Sunday, April 23, 2017

Dawgs sweep Cougs in The Dual on a wet, nasty Seattle day...

Washington's Ryan Croson brings home the baton in the
deciding 4 x 400 relay, while Jacopo Spano raises his arms in triumph,
with Husky sprint coach and NFL legend Eric Metcalf behind Spano
(Howard Lao photo)
SEATTLE—If you want to know why the dual meet matters, look no further than Husky Track on a rainy, dreary Sunday where you knew that personal and/or season bests were going to be few and far between, but competing and making sure you didn’t let your teammates down mattered.

The University of Washington men’s team won the annual Dual Meet against the Washington State Cougars by a count of 84-79, while the women’s squad coasted to a 96-66 win over their cross-state rivals.

This gave the Huskies the sweep of the meet for the third consecutive year, the longest streak in the storied history of the meet.  While the women have a modest three-meet winning streak, the men extended their streak to five in a row, the longest since the Huskies won 11 in a row from 1915-32.

The real story of the men’s competition was in the way it ebbed and flowed, with Washington holding the lead at 42-35 (scored 5-3-1 in individual events, and 5-0 relays) after nine events.

At that point, the Cougars stormed back, thanks in part to a 8-1 win in the 400 hurdles led by WSU’s CJ Allen (50.50);  a 9-0 sweep of the 200 led by Ja’Maun Charles’ 21.53 clocking to notch his second win on the day; and a surprising second place finish in the 3000 by Wazzu’s Sam Levora (8:21.16 to 8:21.27), as he overtook the Huskies’ Mahmoud Moussa a few steps before the finish to give the Cougars a 75-74 lead with only the triple jump and 4 x 400 relay remaining.

In the oh-by-the-way category, Washington All-American Colby Gilbert easily won the 3000 in 8:17.70 to go along with his win in the 1500, where he ran 3:49.34.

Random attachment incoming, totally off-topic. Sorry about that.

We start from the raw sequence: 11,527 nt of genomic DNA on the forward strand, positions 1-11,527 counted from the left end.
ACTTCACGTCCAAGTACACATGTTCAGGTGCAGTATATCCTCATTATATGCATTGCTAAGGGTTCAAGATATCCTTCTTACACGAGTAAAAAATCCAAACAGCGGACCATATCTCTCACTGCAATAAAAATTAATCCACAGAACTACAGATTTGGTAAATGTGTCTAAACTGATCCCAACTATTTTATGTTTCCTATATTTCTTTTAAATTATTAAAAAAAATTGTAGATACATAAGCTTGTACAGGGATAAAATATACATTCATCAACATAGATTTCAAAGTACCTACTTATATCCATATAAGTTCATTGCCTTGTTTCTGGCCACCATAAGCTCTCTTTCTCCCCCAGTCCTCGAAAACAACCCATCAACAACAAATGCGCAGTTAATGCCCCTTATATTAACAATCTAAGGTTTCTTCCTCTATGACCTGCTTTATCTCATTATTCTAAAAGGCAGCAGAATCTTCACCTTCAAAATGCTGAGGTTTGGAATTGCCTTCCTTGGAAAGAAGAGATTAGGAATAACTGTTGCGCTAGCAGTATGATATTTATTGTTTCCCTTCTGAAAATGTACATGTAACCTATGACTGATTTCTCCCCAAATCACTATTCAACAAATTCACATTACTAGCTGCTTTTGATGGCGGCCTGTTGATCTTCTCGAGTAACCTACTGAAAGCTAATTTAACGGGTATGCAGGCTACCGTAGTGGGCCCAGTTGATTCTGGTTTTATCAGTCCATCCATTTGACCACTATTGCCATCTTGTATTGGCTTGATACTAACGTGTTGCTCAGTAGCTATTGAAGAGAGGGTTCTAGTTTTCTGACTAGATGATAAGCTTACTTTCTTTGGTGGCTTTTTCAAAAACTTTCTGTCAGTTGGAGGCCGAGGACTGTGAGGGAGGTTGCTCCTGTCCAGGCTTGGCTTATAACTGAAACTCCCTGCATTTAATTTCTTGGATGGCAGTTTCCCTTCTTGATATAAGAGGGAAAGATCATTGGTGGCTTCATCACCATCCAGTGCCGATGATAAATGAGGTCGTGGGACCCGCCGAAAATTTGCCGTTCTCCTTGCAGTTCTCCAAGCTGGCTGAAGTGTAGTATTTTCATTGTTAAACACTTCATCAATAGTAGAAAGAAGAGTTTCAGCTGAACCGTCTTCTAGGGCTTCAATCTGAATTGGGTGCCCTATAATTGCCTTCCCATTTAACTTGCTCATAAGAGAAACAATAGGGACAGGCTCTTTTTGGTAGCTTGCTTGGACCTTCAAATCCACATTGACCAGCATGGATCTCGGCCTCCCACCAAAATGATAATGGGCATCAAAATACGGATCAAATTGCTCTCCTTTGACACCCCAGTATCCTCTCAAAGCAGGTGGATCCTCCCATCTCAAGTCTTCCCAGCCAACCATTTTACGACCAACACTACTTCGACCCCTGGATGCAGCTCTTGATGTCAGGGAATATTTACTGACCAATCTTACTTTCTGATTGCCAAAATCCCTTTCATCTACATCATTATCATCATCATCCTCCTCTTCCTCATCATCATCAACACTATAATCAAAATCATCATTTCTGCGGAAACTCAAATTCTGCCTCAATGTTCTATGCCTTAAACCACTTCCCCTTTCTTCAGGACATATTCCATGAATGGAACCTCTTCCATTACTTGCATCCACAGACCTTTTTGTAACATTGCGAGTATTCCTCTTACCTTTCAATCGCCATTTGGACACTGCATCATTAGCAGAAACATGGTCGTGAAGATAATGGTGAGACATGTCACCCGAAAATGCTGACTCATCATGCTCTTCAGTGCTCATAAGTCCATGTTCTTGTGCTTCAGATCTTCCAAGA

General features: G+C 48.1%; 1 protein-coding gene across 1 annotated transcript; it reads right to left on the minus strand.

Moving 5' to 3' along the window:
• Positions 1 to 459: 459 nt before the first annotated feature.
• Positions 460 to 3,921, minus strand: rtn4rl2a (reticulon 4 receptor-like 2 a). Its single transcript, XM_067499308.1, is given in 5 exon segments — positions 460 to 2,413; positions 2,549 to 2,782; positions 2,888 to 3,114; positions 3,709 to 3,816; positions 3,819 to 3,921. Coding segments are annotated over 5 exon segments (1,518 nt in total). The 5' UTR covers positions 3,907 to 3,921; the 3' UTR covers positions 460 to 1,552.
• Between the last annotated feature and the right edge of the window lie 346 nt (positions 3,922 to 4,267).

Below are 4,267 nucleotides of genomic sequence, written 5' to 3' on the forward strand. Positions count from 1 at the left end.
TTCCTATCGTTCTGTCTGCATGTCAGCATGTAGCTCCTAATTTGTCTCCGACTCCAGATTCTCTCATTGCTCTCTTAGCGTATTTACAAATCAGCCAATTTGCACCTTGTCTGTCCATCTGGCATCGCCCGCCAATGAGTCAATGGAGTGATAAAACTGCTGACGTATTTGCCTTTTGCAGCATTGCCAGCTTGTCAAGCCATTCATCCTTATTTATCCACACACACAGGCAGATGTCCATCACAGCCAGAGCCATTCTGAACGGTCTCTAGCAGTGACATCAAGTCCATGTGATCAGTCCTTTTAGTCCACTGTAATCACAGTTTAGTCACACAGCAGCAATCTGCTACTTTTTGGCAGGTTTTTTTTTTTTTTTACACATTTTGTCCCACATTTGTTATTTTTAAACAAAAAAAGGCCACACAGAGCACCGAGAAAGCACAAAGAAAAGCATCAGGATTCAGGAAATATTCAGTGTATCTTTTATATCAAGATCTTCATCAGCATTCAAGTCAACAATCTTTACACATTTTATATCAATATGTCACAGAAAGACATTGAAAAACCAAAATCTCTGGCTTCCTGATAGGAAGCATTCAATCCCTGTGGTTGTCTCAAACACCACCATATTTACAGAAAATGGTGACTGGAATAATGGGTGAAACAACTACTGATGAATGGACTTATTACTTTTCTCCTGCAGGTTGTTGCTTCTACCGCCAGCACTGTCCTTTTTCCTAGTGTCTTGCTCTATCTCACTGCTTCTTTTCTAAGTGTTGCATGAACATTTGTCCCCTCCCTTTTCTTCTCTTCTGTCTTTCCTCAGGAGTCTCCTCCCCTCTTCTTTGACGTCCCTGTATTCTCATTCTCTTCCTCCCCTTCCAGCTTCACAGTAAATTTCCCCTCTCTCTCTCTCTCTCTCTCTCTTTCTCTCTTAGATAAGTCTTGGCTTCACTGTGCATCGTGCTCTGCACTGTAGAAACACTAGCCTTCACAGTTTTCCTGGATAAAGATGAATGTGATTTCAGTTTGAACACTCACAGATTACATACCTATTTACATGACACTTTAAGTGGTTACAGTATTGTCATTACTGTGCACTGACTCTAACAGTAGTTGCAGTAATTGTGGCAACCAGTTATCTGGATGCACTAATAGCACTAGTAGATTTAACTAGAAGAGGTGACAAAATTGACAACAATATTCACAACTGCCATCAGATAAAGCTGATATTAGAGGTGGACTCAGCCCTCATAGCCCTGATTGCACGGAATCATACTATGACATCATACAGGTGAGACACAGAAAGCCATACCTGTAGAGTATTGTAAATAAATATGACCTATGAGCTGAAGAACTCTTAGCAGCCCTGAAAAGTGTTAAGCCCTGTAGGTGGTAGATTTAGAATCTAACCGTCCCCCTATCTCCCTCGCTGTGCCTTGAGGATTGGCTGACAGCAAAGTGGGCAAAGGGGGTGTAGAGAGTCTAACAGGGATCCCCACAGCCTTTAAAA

Entering the final two events, both teams had to win the 4 x 400, and earn a 5-4 decision in the triple jump to win the meet.

Reflecting the state of the entire meet, the 4 x400 relay had its ebb and flow, with Washington State taking the lead through the first two legs, led by Ja'Maun Charles and CJ Allen.

On the opening leg, Charles (originally listed in the results as running the third leg, but replaced Corey Allen) got out well ahead of the Huskies’ Lucas Strong before handing off to CJ Allen, the two-time Pac-12 champ in the 400 hurdles.

CJ ran a strong leg, but the Huskies’ Italian Stallion, Jacopo Spano, kept it even to give third leg Michael Thomas a reasonable shot, as he was matched up against the Cougars’ Ray Littles, who was subbed for Charles when Charles was moved to the leadoff leg.

Thomas eventually overhauled Littles, getting payback for Littles' second place finish in the open 400 over Thomas (48.83 to 49.12) as he handed the baton to Ryan Croson, who was matched against 800 meter runner Matthew Swanson of the Cougars.

Croson extended the lead. giving the Huskies the win in 3:14.69 to WSU’s 3:15.58, and an apparent victory in the men’s meet.

Though for all intents and purposes, the Huskies got a 5-4 win in the triple jump, the event was not yet finished, so it could not be announced to the fans in the stands and also watching on the Pac-12 Network that the Huskies had won the meet. 

Washington’s Casey Burns, ranked #2 in the Pac-12 with a season and personal best of 51-10.5 (15.81m), took two jumps to easily win the competition with a best of 50-1.75 (15.28m).